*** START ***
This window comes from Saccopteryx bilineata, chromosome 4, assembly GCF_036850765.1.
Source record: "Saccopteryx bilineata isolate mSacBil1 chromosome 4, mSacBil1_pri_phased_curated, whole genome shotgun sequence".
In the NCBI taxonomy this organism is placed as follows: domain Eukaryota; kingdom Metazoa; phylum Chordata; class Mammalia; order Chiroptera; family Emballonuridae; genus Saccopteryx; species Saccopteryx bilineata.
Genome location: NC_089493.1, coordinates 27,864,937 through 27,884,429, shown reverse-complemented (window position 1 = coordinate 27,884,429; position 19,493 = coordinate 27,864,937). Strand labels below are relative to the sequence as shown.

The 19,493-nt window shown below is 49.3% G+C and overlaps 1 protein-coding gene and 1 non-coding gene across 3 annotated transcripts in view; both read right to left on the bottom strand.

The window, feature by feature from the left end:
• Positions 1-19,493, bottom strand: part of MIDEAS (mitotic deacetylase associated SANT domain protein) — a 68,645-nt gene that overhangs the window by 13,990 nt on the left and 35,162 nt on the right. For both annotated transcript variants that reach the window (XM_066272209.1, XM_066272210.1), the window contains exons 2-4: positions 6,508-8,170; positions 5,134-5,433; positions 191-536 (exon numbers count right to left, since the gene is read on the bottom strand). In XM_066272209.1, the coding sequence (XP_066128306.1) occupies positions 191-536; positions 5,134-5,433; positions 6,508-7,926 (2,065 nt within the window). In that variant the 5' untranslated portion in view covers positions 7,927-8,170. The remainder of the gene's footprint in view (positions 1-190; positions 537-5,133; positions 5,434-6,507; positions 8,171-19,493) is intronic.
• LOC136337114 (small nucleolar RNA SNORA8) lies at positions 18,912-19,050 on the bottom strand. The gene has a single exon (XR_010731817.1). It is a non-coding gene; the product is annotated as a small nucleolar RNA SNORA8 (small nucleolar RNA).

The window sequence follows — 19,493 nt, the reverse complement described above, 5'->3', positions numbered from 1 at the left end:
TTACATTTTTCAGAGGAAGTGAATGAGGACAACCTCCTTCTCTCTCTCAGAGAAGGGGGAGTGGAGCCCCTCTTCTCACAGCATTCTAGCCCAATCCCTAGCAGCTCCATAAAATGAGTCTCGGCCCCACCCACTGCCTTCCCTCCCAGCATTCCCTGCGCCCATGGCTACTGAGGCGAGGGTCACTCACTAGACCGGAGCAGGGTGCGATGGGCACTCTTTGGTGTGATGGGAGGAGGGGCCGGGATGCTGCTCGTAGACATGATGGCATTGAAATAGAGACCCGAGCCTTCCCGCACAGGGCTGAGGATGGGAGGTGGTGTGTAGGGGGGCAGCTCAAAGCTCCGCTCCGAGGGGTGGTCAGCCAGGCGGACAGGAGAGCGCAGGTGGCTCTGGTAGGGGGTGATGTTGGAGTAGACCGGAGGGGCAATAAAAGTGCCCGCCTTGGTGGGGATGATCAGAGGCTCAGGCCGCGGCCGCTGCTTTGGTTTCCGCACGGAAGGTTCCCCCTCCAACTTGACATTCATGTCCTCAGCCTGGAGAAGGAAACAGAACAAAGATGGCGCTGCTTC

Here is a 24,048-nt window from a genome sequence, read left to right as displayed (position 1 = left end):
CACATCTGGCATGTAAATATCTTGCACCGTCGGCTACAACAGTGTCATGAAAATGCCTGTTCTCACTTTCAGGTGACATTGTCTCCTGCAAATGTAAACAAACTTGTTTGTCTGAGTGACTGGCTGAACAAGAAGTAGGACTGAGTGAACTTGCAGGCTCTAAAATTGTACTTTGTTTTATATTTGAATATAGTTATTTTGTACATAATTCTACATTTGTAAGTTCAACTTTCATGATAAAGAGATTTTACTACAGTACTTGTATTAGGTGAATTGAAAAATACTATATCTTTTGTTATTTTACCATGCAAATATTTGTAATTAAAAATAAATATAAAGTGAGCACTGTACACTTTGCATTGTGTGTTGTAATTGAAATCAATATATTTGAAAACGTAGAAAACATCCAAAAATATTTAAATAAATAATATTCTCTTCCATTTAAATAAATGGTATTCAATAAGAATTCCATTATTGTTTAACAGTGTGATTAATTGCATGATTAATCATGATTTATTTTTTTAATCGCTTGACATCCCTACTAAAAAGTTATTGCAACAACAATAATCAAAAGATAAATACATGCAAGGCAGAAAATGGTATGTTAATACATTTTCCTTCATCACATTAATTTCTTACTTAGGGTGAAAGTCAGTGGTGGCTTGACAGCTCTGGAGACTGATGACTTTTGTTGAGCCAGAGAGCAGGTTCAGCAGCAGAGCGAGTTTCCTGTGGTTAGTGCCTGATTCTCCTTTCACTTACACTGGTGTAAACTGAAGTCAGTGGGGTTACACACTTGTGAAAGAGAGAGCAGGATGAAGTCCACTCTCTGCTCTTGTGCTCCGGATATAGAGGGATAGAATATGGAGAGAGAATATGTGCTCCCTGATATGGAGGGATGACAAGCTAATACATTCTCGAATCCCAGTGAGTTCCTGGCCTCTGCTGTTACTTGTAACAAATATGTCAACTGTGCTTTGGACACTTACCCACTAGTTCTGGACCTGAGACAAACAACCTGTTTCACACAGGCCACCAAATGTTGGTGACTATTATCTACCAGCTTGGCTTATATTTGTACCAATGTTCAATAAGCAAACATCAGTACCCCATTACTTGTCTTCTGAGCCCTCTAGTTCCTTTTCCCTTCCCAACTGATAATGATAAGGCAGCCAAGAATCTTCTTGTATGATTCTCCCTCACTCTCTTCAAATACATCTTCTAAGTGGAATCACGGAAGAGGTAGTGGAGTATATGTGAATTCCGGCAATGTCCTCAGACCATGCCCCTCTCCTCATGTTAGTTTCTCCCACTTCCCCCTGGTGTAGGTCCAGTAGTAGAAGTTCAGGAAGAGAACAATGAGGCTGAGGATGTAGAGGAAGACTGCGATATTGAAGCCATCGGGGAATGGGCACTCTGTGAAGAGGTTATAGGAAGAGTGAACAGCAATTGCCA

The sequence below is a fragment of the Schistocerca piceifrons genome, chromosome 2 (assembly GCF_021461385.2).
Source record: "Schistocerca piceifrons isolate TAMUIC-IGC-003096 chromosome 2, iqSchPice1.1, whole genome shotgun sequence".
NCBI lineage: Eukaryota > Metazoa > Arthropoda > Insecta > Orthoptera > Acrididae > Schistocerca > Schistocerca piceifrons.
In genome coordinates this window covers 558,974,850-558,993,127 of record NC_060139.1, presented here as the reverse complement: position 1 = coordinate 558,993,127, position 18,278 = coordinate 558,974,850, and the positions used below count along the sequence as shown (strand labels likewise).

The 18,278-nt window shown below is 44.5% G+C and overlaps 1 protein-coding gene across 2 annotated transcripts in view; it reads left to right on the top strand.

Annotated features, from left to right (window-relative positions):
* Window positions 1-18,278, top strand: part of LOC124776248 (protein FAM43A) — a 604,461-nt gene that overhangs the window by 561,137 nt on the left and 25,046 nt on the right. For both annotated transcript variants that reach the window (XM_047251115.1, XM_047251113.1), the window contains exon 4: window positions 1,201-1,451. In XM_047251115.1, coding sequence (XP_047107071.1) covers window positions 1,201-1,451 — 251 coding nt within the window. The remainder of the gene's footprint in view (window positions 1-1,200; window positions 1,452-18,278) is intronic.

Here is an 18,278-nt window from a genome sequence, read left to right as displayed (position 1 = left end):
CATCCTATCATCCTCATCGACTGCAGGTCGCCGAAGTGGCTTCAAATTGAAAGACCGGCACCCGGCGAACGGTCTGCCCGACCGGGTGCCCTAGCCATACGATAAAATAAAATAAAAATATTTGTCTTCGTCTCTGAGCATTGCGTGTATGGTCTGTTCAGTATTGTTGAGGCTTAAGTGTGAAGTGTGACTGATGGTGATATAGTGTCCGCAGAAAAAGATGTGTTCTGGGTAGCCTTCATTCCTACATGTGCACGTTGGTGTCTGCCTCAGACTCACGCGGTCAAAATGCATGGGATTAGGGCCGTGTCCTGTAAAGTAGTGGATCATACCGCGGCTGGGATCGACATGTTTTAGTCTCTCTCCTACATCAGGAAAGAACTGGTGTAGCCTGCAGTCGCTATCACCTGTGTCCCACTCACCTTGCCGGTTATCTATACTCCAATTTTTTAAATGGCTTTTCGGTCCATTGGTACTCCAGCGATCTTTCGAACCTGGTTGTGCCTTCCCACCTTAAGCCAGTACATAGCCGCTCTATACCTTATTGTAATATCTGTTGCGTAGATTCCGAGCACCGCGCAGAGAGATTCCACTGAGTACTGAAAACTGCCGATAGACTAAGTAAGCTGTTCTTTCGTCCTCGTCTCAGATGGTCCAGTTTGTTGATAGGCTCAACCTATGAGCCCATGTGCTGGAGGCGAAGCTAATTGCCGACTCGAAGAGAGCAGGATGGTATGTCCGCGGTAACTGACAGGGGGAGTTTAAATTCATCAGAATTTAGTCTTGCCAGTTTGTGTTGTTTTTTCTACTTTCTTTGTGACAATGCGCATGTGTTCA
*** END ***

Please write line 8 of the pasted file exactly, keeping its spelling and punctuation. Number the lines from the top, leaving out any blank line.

• LOC136337114 (small nucleolar RNA SNORA8) lies at positions 18,912-19,050 on the bottom strand. The gene has a single exon (XR_010731817.1). It is a non-coding gene; the product is annotated as a small nucleolar RNA SNORA8 (small nucleolar RNA).